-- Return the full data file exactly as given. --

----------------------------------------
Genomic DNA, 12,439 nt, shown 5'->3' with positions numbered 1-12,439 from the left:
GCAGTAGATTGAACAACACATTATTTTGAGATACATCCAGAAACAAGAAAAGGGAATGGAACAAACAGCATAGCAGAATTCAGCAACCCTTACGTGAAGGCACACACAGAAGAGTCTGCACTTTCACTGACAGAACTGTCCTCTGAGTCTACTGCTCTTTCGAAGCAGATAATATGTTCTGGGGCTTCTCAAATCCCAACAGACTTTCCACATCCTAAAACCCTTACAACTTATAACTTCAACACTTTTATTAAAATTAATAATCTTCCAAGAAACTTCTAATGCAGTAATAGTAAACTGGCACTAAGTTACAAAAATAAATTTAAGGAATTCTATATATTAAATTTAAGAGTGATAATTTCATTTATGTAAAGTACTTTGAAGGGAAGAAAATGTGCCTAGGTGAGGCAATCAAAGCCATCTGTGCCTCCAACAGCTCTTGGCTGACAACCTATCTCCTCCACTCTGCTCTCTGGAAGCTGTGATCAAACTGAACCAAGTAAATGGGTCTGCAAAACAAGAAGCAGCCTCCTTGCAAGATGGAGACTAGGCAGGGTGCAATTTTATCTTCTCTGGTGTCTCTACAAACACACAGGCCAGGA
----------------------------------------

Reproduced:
Genomic DNA, 12,439 nt, shown 5'->3' with positions numbered 1-12,439 from the left:
GCAGTAGATTGAACAACACATTATTTTGAGATACATCCAGAAACAAGAAAAGGGAATGGAACAAACAGCATAGCAGAATTCAGCAACCCTTACGTGAAGGCACACACAGAAGAGTCTGCACTTTCACTGACAGAACTGTCCTCTGAGTCTACTGCTCTTTCGAAGCAGATAATATGTTCTGGGGCTTCTCAAATCCCAACAGACTTTCCACATCCTAAAACCCTTACAACTTATAACTTCAACACTTTTATTAAAATTAATAATCTTCCAAGAAACTTCTAATGCAGTAATAGTAAACTGGCACTAAGTTACAAAAATAAATTTAAGGAATTCTATATATTAAATTTAAGAGTGATAATTTCATTTATGTAAAGTACTTTGAAGGGAAGAAAATGTGCCTAGGTGAGGCAATCAAAGCCATCTGTGCCTCCAACAGCTCTTGGCTGACAACCTATCTCCTCCACTCTGCTCTCTGGAAGCTGTGATCAAACTGAACCAAGTAAATGGGTCTGCAAAACAAGAAGCAGCCTCCTTGCAAGATGGAGACTAGGCAGGGTGCAATTTTATCTTCTCTGGTGTCTCTACAAACACACAGGCCAGGA